(Information taken from - Memories That Linger: Bark River Bicentennial 1871-1971)
 

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In 1905, he Edward John Bergman & Ole Harstad bought the patent rights to manufacture culverts, the 1st ones were made in 1906 in the shed attached to the flour mill. This was the beginning of the Bark River Bridge & Culvert Company.  Information taken from -
Memories That Linger: Bark River Bicentennial 1871-1971.

 

Bark River Bridge & Culvert Company,  pages 484 - 485
 

Bark River Bridge & Culvert Company. The business of this concern was started as a partnership between E. J. Bergman and Ole Harstad, at Bark River, Michigan, in 1906. After three years of successful business there, a branch house was established in Eau Claire, with Ole Harstad as proprietor and general manager. The company have plants in both cities each covering about an acre of ground with side track and railroad facilities.
 

Until the latter years of the 19th century, wood had been the commonest material for bridges and culverts. Its cheapness and general availability had recommended it to road superintendents with scanty appropriations and long miles of roadway. Frequent repairs and renewals had of course been necessary, but until the sharp rise in price and decline in quality of lumber, which were attendant upon the depletion of the forests, these expenditures had been little regarded. Now, however, it came to be recognized that a bridge or drain made from a material which would last only five or ten years, was a poor investment; and road builders turned to other forms of construction, and the corrugated culverts are now fast taking the place of all other material.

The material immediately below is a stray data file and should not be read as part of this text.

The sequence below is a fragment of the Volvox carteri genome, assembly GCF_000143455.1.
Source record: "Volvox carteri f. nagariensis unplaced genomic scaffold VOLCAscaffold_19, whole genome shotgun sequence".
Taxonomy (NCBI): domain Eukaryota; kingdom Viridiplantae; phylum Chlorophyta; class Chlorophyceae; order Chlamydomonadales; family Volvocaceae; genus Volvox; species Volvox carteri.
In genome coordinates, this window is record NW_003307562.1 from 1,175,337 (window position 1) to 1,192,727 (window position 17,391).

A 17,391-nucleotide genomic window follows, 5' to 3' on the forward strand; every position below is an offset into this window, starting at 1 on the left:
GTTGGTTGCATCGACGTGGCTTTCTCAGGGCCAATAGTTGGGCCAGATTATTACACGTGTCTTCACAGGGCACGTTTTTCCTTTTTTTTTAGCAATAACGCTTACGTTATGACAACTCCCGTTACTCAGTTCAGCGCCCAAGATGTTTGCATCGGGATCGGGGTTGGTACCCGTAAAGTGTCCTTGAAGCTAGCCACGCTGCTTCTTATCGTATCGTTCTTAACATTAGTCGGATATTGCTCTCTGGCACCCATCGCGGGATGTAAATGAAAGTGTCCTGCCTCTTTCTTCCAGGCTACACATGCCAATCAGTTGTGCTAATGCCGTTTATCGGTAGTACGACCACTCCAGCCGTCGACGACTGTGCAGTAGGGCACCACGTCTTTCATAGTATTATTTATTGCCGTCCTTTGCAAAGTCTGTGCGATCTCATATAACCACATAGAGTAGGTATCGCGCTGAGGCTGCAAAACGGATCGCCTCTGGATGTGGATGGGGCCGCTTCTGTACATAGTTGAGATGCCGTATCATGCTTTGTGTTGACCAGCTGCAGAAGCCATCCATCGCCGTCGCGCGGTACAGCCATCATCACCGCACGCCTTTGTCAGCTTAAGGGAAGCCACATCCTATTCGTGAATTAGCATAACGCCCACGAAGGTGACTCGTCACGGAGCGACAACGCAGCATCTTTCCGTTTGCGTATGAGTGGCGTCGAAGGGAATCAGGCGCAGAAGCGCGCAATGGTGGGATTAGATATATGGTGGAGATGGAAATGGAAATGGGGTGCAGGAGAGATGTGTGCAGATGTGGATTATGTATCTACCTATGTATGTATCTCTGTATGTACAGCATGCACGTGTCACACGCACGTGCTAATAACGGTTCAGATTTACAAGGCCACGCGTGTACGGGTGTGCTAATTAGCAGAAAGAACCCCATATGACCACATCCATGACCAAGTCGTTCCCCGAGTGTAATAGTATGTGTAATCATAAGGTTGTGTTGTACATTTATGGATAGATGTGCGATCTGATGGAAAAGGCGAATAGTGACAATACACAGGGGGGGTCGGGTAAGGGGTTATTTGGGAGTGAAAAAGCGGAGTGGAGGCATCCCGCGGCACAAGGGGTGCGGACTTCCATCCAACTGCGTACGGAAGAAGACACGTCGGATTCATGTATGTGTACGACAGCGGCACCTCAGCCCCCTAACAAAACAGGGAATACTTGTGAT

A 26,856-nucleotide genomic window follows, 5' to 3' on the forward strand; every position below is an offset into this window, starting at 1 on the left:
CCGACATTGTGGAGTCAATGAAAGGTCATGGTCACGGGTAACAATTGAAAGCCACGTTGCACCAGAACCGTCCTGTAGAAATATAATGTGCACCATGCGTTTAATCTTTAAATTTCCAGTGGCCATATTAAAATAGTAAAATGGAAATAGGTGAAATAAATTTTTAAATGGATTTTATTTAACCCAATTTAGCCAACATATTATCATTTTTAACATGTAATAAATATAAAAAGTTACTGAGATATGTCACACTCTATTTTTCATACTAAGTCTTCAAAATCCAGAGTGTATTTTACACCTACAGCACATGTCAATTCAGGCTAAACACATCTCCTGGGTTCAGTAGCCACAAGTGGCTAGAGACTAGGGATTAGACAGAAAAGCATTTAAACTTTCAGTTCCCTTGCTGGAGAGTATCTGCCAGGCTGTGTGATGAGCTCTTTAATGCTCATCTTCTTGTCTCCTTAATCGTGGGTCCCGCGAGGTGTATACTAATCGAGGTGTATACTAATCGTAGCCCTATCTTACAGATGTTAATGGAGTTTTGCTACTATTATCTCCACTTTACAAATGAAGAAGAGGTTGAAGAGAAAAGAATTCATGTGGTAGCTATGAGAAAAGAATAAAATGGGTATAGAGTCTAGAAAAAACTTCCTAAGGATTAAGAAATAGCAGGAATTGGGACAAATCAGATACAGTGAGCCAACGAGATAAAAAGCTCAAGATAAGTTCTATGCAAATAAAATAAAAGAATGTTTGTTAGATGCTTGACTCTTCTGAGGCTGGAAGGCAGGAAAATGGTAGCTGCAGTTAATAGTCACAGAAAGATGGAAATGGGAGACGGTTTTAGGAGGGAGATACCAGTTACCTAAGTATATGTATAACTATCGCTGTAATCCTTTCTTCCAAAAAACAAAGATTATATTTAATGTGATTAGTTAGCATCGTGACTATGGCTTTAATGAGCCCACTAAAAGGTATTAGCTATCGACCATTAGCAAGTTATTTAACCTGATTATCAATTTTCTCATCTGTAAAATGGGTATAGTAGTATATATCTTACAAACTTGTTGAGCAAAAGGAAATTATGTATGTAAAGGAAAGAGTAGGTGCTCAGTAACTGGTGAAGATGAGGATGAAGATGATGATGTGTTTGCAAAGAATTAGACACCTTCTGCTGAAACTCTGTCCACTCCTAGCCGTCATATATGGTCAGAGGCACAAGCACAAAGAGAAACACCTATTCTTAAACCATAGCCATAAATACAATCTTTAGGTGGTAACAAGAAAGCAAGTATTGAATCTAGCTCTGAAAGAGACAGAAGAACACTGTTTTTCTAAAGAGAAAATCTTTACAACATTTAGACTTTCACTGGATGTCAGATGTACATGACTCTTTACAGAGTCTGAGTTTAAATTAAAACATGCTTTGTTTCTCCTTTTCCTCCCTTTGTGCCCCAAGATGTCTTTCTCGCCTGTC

In 1906 there was placed on the market a product which chemical analysis showed to be of a purity never before attained. It was given the name of American Ingot Iron. This metal combines the best quality of steel and wrought iron, and avoids the imperfections of both. It is ductile and tough and will stand the most severe bending and manipulation without a flaw. It will weld readily, and has a high degree of electrical conductivity. It has a homogeneous and finely crystalline structure, and its density is slightly greater than that of either wrought iron or steel.  Practical experience has shown it to be resistant to corrosion to a greater degree than any commercial metal of which iron is the base. Another consideration of scarcely less practical importance, is the fact that American Ingot Iron takes a heavy coat of galvanizing and retains it tenaciously. Pure iron dissolves in molten zinc very much less than does steel. For this reason, the spelter coating applied to it contains a minimum of dissolved iron, and resists disintegration to a remarkable degree. It is doubtless if in the progress of time and invention, two discoveries were ever made which so exactly supported and completed one another as those of the corrugated culvert and American Ingot iron, of which the Bark River Bridge & Culvert Company have the agency in northern Wisconsin and upper Michigan.

 

 

Obit: Harstad, Ole Andreas (23 Oct 1871-30 Apr 1954)
 

Birth: 23 Oct 1871 in Flatanger kommune, Nord-Trøndelag fylke, Norway
Death:  30 Apr 1954 (aged 82) in Eau Claire, Eau Claire County, Wisconsin
Burial: Bark River Cemetery, Bark River, Delta County, Michigan